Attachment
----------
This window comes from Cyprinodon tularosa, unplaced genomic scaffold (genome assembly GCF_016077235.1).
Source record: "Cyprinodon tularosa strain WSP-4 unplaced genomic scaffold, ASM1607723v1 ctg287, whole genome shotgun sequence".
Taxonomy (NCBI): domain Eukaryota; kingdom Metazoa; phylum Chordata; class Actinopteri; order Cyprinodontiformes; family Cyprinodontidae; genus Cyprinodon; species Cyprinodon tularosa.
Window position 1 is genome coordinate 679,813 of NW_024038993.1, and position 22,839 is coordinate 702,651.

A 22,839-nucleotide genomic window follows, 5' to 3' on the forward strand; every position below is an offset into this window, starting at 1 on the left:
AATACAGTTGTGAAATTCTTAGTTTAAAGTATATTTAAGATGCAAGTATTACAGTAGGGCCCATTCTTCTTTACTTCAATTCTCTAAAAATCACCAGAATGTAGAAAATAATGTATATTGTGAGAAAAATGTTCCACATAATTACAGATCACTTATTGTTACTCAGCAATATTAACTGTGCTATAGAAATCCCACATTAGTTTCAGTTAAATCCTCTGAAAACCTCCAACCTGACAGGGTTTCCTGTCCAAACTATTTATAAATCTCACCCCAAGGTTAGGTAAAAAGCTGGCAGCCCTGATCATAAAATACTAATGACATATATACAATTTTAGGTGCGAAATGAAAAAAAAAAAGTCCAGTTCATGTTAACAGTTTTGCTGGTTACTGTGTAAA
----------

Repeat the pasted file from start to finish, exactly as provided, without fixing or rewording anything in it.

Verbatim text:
This window comes from Cyprinodon tularosa, unplaced genomic scaffold (genome assembly GCF_016077235.1).
Source record: "Cyprinodon tularosa strain WSP-4 unplaced genomic scaffold, ASM1607723v1 ctg287, whole genome shotgun sequence".
Taxonomy (NCBI): domain Eukaryota; kingdom Metazoa; phylum Chordata; class Actinopteri; order Cyprinodontiformes; family Cyprinodontidae; genus Cyprinodon; species Cyprinodon tularosa.
Window position 1 is genome coordinate 679,813 of NW_024038993.1, and position 22,839 is coordinate 702,651.

A 22,839-nucleotide genomic window follows, 5' to 3' on the forward strand; every position below is an offset into this window, starting at 1 on the left:
AATACAGTTGTGAAATTCTTAGTTTAAAGTATATTTAAGATGCAAGTATTACAGTAGGGCCCATTCTTCTTTACTTCAATTCTCTAAAAATCACCAGAATGTAGAAAATAATGTATATTGTGAGAAAAATGTTCCACATAATTACAGATCACTTATTGTTACTCAGCAATATTAACTGTGCTATAGAAATCCCACATTAGTTTCAGTTAAATCCTCTGAAAACCTCCAACCTGACAGGGTTTCCTGTCCAAACTATTTATAAATCTCACCCCAAGGTTAGGTAAAAAGCTGGCAGCCCTGATCATAAAATACTAATGACATATATACAATTTTAGGTGCGAAATGAAAAAAAAAAAGTCCAGTTCATGTTAACAGTTTTGCTGGTTACTGTGTAAA